See Related: Best Gothic Cathedrals in Paris, France
3. Saint Germain des Prés
Saint-Germain’s Abbey has a long and varied history, having been through numerous rebuilds and renovations over the centuries. It started out as an early Christian holy site in the 5th Century, but it was very quickly destroyed by Viking raiders around 860 AD.
It was not until the 11th or 12th Century that Saint-Germain’s Abbey began its current incarnation, reflecting the architectural styles of the Romanesque and Gothic periods. Saint-Germain’s Abbey became home to Benedictine monks for several hundred years until The French Revolution (1789), when it was again destroyed by the flames of war.
Today, Saint-Germain’s Abbey stands as a proud monument to its storied past, serving as an important destination for travelers from all over the world. With so much change and beauty over time, Saint-Germain’s Abbey embodies a deep sense of history– capturing both the resilience and spirit of its people.
Though no one can know what the future holds for this historic site, it continues to endure with enduring vitality. And we are sure to continue to be mesmerized by Saint-Germain’s glowing spires for generations yet to come.
4. Église du Dôme
The Église du Dôme or Church of the Dome is located in the Les Invalides complex not far from central Paris. This grand church features a high dome as well as impressive gold decorations reminiscent of Versailles palace’s Hall Of Mirrors.
The interior décor is breathtakingly beautiful, with painted ceilings featuring Biblical scenes and detailed murals covering all four walls depicting important moments in Christian history – check it out if you get a chance!
5. Église de la Madeleine
La Madeleine is a stunning church located in the heart of Paris, France. With its impressive 52 Corinthian columns and classic Greek temple-like design, La Madeleine looks like something straight out of ancient Greece.
Despite being built in the 18th and 19th Centuries, La Madeleine has an air of eternal grandeur and antiquity about it. This can be attributed to the fact that it underwent several construction phases during this time period before finally being completed in 1843.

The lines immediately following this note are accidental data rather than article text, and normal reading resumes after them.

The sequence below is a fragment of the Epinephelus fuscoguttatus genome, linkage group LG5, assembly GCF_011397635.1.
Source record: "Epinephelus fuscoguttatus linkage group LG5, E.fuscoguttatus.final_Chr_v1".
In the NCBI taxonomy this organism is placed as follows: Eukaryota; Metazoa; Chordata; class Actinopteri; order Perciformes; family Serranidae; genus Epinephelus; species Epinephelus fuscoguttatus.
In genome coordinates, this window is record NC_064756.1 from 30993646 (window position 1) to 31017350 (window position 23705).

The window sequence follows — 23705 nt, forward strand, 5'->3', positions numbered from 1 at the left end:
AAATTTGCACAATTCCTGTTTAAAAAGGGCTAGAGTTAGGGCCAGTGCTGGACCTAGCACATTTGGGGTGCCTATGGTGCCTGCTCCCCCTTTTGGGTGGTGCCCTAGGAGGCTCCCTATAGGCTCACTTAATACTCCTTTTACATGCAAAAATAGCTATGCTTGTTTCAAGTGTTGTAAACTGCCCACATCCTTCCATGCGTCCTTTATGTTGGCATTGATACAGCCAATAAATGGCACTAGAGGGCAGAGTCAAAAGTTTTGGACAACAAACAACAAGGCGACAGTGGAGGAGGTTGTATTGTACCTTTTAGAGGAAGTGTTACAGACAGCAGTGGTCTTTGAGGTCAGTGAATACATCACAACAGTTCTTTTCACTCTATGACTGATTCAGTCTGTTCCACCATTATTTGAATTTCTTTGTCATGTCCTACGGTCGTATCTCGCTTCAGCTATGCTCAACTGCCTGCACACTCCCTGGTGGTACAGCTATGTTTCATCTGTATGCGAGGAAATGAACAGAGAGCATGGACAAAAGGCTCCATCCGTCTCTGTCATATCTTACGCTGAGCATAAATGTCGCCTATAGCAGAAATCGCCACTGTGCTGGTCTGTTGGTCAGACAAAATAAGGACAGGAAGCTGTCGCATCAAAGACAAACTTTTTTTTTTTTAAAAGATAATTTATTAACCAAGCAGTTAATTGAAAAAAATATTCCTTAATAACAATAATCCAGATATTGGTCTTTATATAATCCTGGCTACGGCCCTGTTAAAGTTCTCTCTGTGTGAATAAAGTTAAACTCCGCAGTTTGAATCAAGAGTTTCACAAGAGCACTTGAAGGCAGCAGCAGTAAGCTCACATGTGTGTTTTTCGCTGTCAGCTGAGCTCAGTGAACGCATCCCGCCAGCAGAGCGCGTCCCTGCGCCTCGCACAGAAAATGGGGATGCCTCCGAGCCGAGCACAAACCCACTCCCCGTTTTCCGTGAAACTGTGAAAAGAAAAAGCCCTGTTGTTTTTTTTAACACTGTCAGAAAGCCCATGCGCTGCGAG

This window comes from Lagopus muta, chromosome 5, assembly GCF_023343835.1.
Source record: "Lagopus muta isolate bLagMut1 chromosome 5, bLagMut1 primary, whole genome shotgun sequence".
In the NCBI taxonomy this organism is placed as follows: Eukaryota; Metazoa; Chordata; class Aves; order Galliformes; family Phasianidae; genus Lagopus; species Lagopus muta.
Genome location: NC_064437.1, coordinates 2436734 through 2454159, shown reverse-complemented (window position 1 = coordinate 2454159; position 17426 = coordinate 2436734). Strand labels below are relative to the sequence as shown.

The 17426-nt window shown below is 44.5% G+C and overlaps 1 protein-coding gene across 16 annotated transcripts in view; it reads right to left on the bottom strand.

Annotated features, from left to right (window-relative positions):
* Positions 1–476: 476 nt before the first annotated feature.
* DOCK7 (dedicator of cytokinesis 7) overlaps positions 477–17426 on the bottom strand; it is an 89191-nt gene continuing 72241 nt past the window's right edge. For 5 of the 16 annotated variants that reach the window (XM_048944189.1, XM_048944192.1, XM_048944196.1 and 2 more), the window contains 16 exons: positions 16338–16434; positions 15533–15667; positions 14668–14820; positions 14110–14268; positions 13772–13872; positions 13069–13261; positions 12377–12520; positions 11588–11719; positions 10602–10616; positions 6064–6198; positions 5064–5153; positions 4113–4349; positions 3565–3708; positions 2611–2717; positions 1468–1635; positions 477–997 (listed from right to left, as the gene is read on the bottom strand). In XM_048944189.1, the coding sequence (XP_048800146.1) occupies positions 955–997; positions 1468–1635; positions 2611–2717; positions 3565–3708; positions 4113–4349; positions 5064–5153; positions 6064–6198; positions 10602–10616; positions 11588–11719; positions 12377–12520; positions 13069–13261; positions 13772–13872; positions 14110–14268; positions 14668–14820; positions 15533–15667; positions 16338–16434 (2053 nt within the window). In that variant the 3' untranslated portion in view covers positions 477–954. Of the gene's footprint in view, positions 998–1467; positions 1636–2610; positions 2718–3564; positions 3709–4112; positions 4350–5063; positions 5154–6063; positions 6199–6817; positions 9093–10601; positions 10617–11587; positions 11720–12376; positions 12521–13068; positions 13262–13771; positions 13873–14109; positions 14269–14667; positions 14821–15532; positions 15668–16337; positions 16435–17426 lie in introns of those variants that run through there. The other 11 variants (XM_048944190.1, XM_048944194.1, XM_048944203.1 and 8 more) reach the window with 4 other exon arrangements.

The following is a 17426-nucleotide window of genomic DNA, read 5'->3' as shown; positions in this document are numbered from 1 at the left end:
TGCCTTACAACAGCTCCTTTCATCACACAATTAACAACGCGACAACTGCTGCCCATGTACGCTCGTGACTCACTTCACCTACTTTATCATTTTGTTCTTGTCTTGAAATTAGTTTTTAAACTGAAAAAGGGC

Now, La Madeleine is a popular tourist attraction and one of the most iconic landmarks in all of Paris. Whether you are admiring it from afar or exploring its majestic interior, La Madeleine is a must-see for anyone visiting the City of Lights. While you are there, be sure to stop by one of the great restaurants or shops at Place de la Madeleine.
Built between 1646 and 1745 (with the last major work finishing in 1870) this Baroque-style church offers visitors an impressive sight inside with giant frescoes lining all four walls depicting vignettes from biblical stories such as The Creation Of Adam or The Last Supper among others.
Partly inspired by St. Paul’s Cathedral in London, Saint-Sulpice is actually the second-largest church in the city of Paris and is a must-see destination for history buffs.
See Related: Top 10 Churches in Paris to Visit
7. Sainte Chapelle
Sainte-Chapelle is one of the most iconic sights on the Ile de la Cité, located within the historic Royal Palace courtyard. Originally built in 1241 by King Saint Louis as a home for two of the most important Christian relics – Jesus’ Crown of Thorns and a fragment of the True Cross – Sainte-Chapelle has since become a must-see destination for travelers from around the world.
Thanks to its stunning architecture and intricate stained glass windows, Sainte-Chapelle offers visitors a truly unique glimpse into medieval life in Paris. Whether you’re interested in religious history or simply looking for some beautiful photos to share on social media, Sainte-Chapelle is an essential stop on any trip to Paris and is just a short hop from Église de la Madeleine.
8. Église de Saint-Étienne-du-Mont
Saint Etienne du Mont is a historic church located in the heart of Paris. Founded in 1220, this beautiful structure has stood the test of time and has been witness to countless important historical events throughout the centuries. Its façade is a perfect example of Renaissance architecture, with a steeple dating back to the 15th Century.
But what really makes Saint Etienne du Mont stand out among other churches is its unique Gothic interior design. With two spiral staircases on each side of the nave, Saint Etienne du Mont offers visitors an unforgettable experience both inside and out.
And if that’s not enough, Saint Etienne du Mont is also just a few steps away from another iconic landmark: the Pantheon, originally built as a church itself. Whether you’re a history buff or simply looking to explore your cultural heritage while traveling through France, Saint Etienne du Mont shouldn’t be missed.
9. St. Eustache Church